I own a Bosch REAXX jobsite table saw, and have experience with SawStop's products as well. The rest of this post addresses the differences between my Bosch REAXX and the SawStop jobsite saw, but most of my comments apply equally to the SawStop contractor and cabinet saws as well.
I bought the REAXX in early 2017. At the time, I wanted a safe jobsite table saw for its compact storage. The choice was the SawStop jobsite saw or the Bosch REAXX. They are very comparable saws. I chose the Bosch REAXX over the SawStop jobsite saw for many reasons:
* TABLE SAW FEATURES:
I liked the Bosch table saw features slightly more than the SawStop, but it was a close call. The Bosch REAXX had features that were better than the SawStop jobsite saw, but the SawStop had features that were better than the Bosch REAXX, too. Overall, the Bosch came out slightly better, but either saw is good. Frankly, I don't like the lock/unlock mechanism for the rip fence on either saw. SawStop has a nice "would it have triggered?" indicator feature; see below. The Bosch REAXX doesn't have it.
The rest of the comparison had to do with the safety mechanism. In theory, you should operate the saw safely and never trigger the safety mechanism, so differences in the safety mechanisms shouldn't matter. In practice, that's not always the case. Here are some safety mechanism differences:
* FIRINGS PER CARTRIDGE:
The replaceable cartridges on the Bosch REAXX have two firings per cartridge. If you trigger the REAXX, you can flip the cartridge over and use the other "side." SawStop offer only one firing per brake. The cost of a two-firing REAXX cartridge and a single SawStop brake are comparable.
* BLADE REUSE AFTER TRIGGERING:
When a Bosch REAXX triggers, the blade drops below the table and is undamaged. When a SawStop triggers, it drives an aluminum brake into the blade. The blade's carbide teeth embed themselves in the "soft" aluminum, stopping the blade instantly. The blade also drops below the table on a SawStop. Carbide tips are welded to the blade, and driving them into an aluminum SawStop brake may loosen the welds in ways that are not readily apparent. A carbide tooth may break loose in the future during use. I do not like the thought of a razor sharp carbide tip flying at my face at over 100 mph. I would never re-use a blade that has been triggered on a SawStop. Replacing blades significantly increases the cost of triggering the SawStop safety mechanism, especially if you must replace a costly dado set.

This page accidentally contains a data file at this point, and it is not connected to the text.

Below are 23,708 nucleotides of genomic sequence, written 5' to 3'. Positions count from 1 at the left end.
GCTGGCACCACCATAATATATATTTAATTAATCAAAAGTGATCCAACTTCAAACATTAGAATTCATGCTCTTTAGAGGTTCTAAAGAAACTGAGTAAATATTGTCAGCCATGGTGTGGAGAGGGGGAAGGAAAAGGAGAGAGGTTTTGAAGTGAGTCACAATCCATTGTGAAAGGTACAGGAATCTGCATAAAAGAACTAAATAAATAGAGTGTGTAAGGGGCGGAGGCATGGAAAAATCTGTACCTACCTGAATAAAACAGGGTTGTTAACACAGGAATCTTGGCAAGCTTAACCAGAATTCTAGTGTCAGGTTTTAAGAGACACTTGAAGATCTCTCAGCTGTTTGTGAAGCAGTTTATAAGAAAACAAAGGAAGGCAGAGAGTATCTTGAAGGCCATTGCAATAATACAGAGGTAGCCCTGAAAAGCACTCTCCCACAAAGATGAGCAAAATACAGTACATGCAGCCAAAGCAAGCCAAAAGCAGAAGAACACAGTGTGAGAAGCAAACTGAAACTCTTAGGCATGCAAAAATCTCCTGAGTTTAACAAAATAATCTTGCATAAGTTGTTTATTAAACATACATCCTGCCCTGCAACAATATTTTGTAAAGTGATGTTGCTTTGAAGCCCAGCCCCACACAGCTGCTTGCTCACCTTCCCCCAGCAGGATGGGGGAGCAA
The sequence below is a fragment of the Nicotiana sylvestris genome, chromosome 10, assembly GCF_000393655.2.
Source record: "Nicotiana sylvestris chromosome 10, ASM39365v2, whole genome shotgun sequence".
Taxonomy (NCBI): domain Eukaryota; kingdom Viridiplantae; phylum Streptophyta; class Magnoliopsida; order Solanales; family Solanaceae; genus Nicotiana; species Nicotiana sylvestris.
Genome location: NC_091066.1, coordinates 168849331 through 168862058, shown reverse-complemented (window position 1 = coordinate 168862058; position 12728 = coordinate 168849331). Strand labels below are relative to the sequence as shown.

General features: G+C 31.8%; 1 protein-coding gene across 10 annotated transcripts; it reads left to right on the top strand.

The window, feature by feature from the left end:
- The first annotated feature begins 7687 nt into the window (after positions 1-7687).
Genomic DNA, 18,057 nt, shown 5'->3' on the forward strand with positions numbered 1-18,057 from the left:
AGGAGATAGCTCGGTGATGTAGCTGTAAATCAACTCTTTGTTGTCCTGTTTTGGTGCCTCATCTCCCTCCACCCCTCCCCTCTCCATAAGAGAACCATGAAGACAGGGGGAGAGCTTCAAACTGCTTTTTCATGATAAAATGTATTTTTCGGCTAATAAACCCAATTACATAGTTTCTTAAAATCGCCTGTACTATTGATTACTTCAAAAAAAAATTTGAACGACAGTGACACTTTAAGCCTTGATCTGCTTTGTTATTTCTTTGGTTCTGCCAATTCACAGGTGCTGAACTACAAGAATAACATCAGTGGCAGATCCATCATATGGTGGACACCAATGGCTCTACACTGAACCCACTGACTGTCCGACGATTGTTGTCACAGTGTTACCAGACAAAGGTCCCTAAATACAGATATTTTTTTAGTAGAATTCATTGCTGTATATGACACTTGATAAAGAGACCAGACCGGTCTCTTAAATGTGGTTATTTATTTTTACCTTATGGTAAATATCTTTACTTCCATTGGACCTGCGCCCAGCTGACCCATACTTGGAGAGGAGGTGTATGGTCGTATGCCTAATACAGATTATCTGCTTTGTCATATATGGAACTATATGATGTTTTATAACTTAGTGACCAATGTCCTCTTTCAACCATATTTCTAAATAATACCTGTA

* CARTRIDGE/BRAKE TYPES:
There is only one kind of Bosch REAXX cartridge. You leave the same cartridge installed for ordinary blades and dado sets. With SawStop, you use one kind of SawStop brake for ordinary 10 inch blades, and change it out for a special SawStop dado brake when you mount an 8 inch dado set.
* BLADE SIZE:
The Bosch REAXX works with a variety of blade sizes. I can use a 6 inch dado set on my REAXX if I wish. Blade choices are more limited with SawStop. You must use either 10 inch blades or 8 inch dado sets with SawStop. Other blade sizes are not compatible with the SawStop brakes.
* BLADE DESIGN SUBTLETIES:
SawStop does not work as well with blades that have anti-kickback "tails" (my term) behind the carbide tips. Freud changed the design of their SD-208 dado set (and other blades?) for that reason. I had a Freud SD-208 dado set with the anti-kickback "tails", which worked fine on my Bosch REAXX. When I replaced it, the new Freud SD-208 dado set was missing the "tails." I was told that Freud removed the tails for faster SawStop response; the tails were getting in the way of the SawStop brake as it pushed into the blade. I liked the anti-kickback tail design on the Freud blades.
-> I don't like the idea that my anti-kickback safety was reduced solely for SawStop compatibility reasons, but I understand that Freud can't afford to make two different blade types - one for SawStop and one for the rest of us. I wonder how SawStop (the company) and SawStop owners would feel if they had to pay double for blades that lack the anti-kickback safety feature?